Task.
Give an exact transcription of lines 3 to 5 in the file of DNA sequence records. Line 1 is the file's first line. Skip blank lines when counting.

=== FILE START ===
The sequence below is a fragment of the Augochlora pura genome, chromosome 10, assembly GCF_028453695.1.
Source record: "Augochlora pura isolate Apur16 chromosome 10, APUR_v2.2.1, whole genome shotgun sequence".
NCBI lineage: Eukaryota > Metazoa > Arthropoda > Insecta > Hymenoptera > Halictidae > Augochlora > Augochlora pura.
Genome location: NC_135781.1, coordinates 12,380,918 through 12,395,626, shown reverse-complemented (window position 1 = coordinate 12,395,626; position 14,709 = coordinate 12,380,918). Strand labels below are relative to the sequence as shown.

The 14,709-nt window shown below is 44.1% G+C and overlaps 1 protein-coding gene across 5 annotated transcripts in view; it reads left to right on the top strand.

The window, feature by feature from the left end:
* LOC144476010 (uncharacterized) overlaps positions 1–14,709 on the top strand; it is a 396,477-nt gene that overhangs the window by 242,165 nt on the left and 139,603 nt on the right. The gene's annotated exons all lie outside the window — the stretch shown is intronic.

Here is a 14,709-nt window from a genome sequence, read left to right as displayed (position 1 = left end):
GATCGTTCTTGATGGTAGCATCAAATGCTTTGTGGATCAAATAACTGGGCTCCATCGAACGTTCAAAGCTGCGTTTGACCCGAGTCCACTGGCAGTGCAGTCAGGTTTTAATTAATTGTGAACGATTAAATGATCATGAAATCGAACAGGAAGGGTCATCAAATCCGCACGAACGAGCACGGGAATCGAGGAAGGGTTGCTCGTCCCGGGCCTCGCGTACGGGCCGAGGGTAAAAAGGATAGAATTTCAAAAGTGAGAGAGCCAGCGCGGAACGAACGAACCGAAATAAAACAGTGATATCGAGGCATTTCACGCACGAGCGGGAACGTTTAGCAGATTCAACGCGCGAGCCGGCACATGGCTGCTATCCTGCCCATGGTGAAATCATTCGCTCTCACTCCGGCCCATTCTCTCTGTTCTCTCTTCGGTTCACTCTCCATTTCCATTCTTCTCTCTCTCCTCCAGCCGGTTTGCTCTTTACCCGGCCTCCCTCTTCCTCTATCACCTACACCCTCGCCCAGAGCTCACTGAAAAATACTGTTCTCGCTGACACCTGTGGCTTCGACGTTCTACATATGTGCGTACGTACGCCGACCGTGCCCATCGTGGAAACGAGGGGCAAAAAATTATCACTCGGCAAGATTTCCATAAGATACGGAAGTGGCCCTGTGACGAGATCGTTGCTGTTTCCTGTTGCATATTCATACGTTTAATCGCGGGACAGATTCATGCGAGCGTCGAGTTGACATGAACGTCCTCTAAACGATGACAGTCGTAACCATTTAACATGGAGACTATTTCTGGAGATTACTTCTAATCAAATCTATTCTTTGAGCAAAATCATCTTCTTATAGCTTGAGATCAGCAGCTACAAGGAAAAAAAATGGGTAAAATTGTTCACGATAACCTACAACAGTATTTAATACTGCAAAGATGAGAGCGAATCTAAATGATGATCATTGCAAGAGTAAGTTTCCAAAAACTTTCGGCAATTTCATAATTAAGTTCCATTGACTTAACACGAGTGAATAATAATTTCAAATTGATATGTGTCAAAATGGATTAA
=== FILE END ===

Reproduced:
NCBI lineage: Eukaryota > Metazoa > Arthropoda > Insecta > Hymenoptera > Halictidae > Augochlora > Augochlora pura.
Genome location: NC_135781.1, coordinates 12,380,918 through 12,395,626, shown reverse-complemented (window position 1 = coordinate 12,395,626; position 14,709 = coordinate 12,380,918). Strand labels below are relative to the sequence as shown.

The 14,709-nt window shown below is 44.1% G+C and overlaps 1 protein-coding gene across 5 annotated transcripts in view; it reads left to right on the top strand.